Since my divorce, I’ve been creating a new Valentine’s tradition
I know Valentine’s Day is a silly greeting card holiday that shouldn’t really matter to me — and yet, it does. As a single woman, all the hearts and flowers can be a painful reminder of what I don’t have. As a divorced woman, they can be an even more painful reminder of what once was.
Our first Valentine’s Day in 2004 was incredible. We had only been dating for six months when he surprised me with a trip to Boston and a weekend at an exquisite boutique hotel in historic Beacon Hill. Our room had a fireplace, a chaise lounge, and a marble bathroom complete with his-and-hers bathrobes. We ordered room service and had chocolate-covered strawberries and champagne. It was totally cliché, but I was in heaven.
The Valentine’s Days that came after that weren’t quite so extravagant, but they were always lovely. We’d usually plan a nice evening out with dinner and tickets to a concert or a play, exchanging cards in which he’d written something exceedingly romantic. He had a knack for making all holidays special, but Valentine’s Day was especially sweet because it was a celebration of us, of our relationship and our love.
The first Valentine’s Day after our abrupt separation was rough. It had been merely seven months since I discovered his affair, and already, he was jetting off to Puerto Rico to celebrate the holiday with his girlfriend. I pictured them sipping piña coladas on the beach while I was home taking care of our son and bemoaning my newly single status. Where were my flowers and chocolates?
But more than the trappings of romance, what I truly missed were the little ways we showed affection to one another — not just on Valentine’s Day, but every day. Little rituals like saying, “I love you” every night before bed, calling each other silly pet names and cuddling with our son under our fluffy down comforter. It had already been so painful to learn that he had trashed our marriage, which we had celebrated together with friends and family, but I was distraught over the loss of all those everyday rituals as well.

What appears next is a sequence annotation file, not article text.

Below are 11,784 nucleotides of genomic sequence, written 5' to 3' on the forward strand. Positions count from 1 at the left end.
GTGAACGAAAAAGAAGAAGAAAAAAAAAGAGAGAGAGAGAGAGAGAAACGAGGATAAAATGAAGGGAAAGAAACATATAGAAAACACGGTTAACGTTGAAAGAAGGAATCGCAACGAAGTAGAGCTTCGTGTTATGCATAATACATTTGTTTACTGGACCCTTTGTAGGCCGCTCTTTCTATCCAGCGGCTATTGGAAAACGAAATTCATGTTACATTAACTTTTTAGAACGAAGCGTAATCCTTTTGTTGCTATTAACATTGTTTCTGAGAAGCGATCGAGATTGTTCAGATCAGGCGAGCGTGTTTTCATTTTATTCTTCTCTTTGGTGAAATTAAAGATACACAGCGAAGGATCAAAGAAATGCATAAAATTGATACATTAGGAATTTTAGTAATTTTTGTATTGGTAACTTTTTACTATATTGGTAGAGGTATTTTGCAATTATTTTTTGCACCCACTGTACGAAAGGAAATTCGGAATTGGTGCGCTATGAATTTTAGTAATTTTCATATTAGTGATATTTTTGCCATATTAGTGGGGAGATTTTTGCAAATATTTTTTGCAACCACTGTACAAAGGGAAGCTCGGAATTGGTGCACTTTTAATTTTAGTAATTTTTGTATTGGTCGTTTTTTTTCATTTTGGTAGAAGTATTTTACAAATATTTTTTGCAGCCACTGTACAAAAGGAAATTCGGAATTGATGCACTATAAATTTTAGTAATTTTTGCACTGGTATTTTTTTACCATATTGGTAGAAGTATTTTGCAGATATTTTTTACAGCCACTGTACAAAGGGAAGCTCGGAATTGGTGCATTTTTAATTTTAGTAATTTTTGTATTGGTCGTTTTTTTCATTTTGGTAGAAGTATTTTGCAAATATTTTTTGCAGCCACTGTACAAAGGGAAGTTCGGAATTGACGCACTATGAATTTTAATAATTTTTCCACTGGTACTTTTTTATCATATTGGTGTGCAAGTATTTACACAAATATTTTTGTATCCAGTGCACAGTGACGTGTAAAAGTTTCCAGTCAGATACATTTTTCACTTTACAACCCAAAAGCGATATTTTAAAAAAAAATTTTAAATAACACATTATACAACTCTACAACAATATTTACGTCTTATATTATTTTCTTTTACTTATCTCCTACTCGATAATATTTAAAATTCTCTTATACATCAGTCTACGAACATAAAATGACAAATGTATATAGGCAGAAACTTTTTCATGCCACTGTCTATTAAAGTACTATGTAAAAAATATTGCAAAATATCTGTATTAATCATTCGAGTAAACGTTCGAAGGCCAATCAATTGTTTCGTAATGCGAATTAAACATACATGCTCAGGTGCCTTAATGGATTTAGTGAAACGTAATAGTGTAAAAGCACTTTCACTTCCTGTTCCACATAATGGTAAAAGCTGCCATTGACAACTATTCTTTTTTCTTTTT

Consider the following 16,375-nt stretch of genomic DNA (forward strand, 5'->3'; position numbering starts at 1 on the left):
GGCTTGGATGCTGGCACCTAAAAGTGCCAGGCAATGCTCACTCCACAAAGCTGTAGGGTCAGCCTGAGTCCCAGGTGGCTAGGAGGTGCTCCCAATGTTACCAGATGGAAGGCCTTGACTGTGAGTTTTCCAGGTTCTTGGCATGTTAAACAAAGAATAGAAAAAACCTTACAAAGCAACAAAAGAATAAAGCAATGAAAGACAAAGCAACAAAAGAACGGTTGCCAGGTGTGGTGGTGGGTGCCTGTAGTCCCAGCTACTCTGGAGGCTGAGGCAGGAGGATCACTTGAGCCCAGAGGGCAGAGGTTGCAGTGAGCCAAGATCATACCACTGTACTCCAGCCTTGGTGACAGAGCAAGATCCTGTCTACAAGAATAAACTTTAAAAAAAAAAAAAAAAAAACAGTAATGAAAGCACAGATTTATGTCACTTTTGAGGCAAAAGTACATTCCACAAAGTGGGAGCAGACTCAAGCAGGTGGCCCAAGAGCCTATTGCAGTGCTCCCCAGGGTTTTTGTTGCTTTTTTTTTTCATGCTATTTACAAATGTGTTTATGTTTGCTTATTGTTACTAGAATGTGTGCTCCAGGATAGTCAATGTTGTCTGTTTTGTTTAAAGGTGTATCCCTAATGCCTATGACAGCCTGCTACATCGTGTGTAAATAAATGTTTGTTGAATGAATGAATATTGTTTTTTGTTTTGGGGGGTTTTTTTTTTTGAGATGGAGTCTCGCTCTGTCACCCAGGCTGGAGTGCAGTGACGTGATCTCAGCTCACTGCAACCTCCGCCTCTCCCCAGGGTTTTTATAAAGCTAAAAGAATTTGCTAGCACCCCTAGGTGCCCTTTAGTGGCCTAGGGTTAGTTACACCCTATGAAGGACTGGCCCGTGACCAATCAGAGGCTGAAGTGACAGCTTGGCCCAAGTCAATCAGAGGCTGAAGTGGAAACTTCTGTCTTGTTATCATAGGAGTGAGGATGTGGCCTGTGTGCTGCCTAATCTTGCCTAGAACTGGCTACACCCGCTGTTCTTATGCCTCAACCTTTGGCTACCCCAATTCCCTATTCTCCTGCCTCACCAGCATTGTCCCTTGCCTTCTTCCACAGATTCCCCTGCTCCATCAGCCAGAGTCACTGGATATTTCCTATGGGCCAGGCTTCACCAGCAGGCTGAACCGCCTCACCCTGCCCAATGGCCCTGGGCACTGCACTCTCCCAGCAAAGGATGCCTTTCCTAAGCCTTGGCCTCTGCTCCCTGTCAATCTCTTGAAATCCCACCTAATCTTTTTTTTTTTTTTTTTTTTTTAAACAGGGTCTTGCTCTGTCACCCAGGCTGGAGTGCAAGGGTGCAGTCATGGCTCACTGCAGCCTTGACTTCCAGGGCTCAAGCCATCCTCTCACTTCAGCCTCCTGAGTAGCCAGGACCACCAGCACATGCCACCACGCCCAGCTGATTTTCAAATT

The next year, I decided I needed to find a new way to celebrate Valentine’s Day. Instead of dwelling on what I no longer had, I would focus on what I did have — amazing friends and a good sense of humor. With my ex-husband on parent duty for the night, I went out to dinner and to a Valentine’s comedy show with one of my best friends.
I was planning to revisit my new Valentine’s ritual this year, but when my ex and I made up our parenting schedule for February, he asked if our son could stay with me that night. He rationally explained, “I was on parent duty last year, so I was hoping you could be this year.” He had a point. We usually try to be fair about alternating holidays, but nothing about this situation felt fair to me.
Not only did he have the opportunity to celebrate with someone else, but he was denying me the opportunity to go out with my friends and possibly meet a future Valentine.
“Can’t you have a romantic dinner at home or celebrate on another night?” I asked, very envious of the fact that he could do both. I told him about my plans to go to an event where I might be able to meet single people — and of course, I reminded him that he had no such need. Perhaps, I thought, Valentine’s Day is more important for singles to meet one another than for couples to celebrate what they have and can enjoy every day.
In the end, my ex-husband agreed to be on parent duty, and I offered to help find a babysitter if he still wanted to go out.
Now, I find myself excited for a day that many single people dread. Sure, I’d love to receive flowers and chocolates from that special someone. Even more than that, I’d be content to do nothing at all on February 14th and celebrate a loving, healthy relationship the other 364 days of the year. I’m surprised that I’m not more jaded and am still open to feeling the sting of Cupid’s arrow. But until then, I’ll enjoy celebrating with my friends and all the other single folks out there.